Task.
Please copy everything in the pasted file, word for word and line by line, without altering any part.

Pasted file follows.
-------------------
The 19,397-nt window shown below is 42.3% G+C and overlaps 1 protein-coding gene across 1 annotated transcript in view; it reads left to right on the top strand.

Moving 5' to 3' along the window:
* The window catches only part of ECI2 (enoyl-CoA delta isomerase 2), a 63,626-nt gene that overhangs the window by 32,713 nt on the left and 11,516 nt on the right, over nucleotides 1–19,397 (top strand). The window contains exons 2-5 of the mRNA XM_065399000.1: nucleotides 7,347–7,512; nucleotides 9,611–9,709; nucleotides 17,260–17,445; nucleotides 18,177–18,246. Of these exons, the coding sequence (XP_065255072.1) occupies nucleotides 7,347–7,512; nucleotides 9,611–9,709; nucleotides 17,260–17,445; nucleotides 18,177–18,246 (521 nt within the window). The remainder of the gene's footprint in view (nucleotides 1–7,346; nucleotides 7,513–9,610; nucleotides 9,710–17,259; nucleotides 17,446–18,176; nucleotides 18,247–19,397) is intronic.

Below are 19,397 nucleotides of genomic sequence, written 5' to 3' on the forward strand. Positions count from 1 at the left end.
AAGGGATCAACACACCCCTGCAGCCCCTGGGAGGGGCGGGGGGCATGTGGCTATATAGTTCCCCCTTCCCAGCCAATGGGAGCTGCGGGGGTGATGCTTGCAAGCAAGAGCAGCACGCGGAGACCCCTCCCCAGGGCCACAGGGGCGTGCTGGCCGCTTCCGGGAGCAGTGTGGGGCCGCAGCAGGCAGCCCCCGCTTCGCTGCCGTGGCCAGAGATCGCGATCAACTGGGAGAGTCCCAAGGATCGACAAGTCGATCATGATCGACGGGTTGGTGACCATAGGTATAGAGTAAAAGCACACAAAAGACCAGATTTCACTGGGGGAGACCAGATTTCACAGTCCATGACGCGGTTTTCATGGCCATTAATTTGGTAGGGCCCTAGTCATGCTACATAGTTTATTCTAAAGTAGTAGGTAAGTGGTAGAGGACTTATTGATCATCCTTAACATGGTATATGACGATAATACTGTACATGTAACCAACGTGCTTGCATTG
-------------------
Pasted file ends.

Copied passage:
The 19,397-nt window shown below is 42.3% G+C and overlaps 1 protein-coding gene across 1 annotated transcript in view; it reads left to right on the top strand.

Moving 5' to 3' along the window:
* The window catches only part of ECI2 (enoyl-CoA delta isomerase 2), a 63,626-nt gene that overhangs the window by 32,713 nt on the left and 11,516 nt on the right, over nucleotides 1–19,397 (top strand). The window contains exons 2-5 of the mRNA XM_065399000.1: nucleotides 7,347–7,512; nucleotides 9,611–9,709; nucleotides 17,260–17,445; nucleotides 18,177–18,246. Of these exons, the coding sequence (XP_065255072.1) occupies nucleotides 7,347–7,512; nucleotides 9,611–9,709; nucleotides 17,260–17,445; nucleotides 18,177–18,246 (521 nt within the window). The remainder of the gene's footprint in view (nucleotides 1–7,346; nucleotides 7,513–9,610; nucleotides 9,710–17,259; nucleotides 17,446–18,176; nucleotides 18,247–19,397) is intronic.

Below are 19,397 nucleotides of genomic sequence, written 5' to 3' on the forward strand. Positions count from 1 at the left end.
AAGGGATCAACACACCCCTGCAGCCCCTGGGAGGGGCGGGGGGCATGTGGCTATATAGTTCCCCCTTCCCAGCCAATGGGAGCTGCGGGGGTGATGCTTGCAAGCAAGAGCAGCACGCGGAGACCCCTCCCCAGGGCCACAGGGGCGTGCTGGCCGCTTCCGGGAGCAGTGTGGGGCCGCAGCAGGCAGCCCCCGCTTCGCTGCCGTGGCCAGAGATCGCGATCAACTGGGAGAGTCCCAAGGATCGACAAGTCGATCATGATCGACGGGTTGGTGACCATAGGTATAGAGTAAAAGCACACAAAAGACCAGATTTCACTGGGGGAGACCAGATTTCACAGTCCATGACGCGGTTTTCATGGCCATTAATTTGGTAGGGCCCTAGTCATGCTACATAGTTTATTCTAAAGTAGTAGGTAAGTGGTAGAGGACTTATTGATCATCCTTAACATGGTATATGACGATAATACTGTACATGTAACCAACGTGCTTGCATTG